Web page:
River Wissey Lovell Fuller


March 2007

Les bemoans the lack of interest in reading with more and more people lured to day time TV.

Some people may find this hard to believe but I give considerable thought to articles as Ernie Wise use to say, "like what I write"

Should its content be humorous? But then what might amuse one person may well be considered, by many, not the least bit funny. In that case should we inject a more serious tone? If so in what direction? I'm often told that most people want to read about what interests them; that being so local interests I would have thought would appeal more than events further a field.

So let's look at the local scene and see what I can now write that will have loyal readers of the Village Pump switching off the more recent edition of "Deal or no Deal" as they clamour to read my latest contribution. Well stone the crows I'm already hoisting the white flag, I'm stumped before I start. I haven't a clue what people like reading.

In fact do people these days do much reading? I was talking to a lady recently who told me she only buys one newspaper a week and that's just to find out what's on the TV. In contrast goodness knows how many newspapers I read but it costs me some £15 a week, that's £60 per month. My favourite being The Times, a quality paper if ever there was one; I can recommend it if you don't already buy it.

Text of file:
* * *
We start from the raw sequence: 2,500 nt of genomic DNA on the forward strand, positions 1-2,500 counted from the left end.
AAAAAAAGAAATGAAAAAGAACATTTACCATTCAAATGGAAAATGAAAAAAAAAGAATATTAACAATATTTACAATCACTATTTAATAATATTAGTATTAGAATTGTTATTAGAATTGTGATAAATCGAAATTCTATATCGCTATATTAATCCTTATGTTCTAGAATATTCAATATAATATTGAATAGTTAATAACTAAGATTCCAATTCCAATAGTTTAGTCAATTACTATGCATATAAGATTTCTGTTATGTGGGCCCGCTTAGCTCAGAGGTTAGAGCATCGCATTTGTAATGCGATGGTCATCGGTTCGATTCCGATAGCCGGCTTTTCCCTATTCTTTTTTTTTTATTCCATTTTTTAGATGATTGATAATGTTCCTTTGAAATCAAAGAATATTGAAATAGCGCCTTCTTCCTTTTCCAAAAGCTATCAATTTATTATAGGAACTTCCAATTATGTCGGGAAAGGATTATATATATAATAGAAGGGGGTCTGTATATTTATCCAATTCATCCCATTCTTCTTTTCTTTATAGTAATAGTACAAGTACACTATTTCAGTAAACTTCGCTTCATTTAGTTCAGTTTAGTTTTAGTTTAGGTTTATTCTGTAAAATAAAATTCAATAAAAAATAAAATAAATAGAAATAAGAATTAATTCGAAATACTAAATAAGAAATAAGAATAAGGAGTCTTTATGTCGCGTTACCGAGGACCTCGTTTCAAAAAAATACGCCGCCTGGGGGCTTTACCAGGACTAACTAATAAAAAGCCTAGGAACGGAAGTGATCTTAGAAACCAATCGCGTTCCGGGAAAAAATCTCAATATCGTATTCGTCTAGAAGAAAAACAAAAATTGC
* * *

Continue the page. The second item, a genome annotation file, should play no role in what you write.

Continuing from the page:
There is no question about it, writing articles is a rather traumatising business. Only the other week I sent in one of my masterpieces, just a minute do I hear cries of derision, even if I do I shall continue. I sent it to the Feltwell Parish Magazine and holy mackerel they saw fit not to publish it leaving me in a real state of how's your father. But you know what they say, you can't win them all.

Staying with this question of reading I often find that when I go in to one of our Libraries just how few people are there. Most of them don't seem to be selecting books but are busy at their computers. If you want to borrow a book it doesn't cost you anything; but then, I suppose, neither does using a Library computer.

It appears we are back to one of my favourite subjects, free medicine, free bus travel, free books, free use of computers. Where will it end? I just wonder if we take advantage of these freebies as we should; maybe if Libraries charged for their services more people would use them.

I've just been reading an article by Alan Johnson the Education Secretary who thinks that reading helps children, and I think this applies to adults as well, with their literacy skills and sparks their imagination and creativity. He goes on to say that inspiring children to read is one of the greatest gifts a parent can give their child; well I couldn't put it better myself.

I think the problem is that our home lives are dominated by TV and we watch that incessantly not because the programmes are that good but because it requires no effort to do so. Sometimes I wonder if we donated our brains to charity we should still be left with enough faculties to watch TV.

Les Lawrence

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